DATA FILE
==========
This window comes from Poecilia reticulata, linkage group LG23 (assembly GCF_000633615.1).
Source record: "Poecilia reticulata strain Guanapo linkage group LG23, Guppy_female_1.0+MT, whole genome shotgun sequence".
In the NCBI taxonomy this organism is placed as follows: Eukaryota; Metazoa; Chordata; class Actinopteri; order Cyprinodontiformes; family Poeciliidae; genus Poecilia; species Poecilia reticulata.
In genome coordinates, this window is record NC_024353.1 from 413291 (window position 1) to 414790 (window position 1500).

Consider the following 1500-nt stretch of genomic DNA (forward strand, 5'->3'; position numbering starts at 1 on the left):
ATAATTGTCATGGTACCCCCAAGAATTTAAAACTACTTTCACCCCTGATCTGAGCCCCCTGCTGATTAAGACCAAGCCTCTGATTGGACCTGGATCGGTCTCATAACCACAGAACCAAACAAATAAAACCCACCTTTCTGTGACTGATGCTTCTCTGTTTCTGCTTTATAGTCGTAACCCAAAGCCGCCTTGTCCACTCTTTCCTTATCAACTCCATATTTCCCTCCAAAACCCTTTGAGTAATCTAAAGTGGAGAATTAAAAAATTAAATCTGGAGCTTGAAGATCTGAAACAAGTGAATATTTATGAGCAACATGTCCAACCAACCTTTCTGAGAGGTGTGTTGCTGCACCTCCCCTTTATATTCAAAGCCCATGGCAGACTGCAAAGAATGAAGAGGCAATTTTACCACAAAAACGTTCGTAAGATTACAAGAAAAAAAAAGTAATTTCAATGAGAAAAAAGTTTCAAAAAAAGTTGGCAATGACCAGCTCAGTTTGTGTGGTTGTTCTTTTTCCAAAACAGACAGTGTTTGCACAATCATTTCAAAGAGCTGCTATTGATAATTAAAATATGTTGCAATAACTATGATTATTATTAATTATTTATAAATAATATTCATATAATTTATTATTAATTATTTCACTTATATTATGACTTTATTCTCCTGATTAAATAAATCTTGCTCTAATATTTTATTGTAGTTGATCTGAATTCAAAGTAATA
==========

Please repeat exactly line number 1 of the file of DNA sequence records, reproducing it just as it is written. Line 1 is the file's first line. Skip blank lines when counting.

This window comes from Poecilia reticulata, linkage group LG23 (assembly GCF_000633615.1).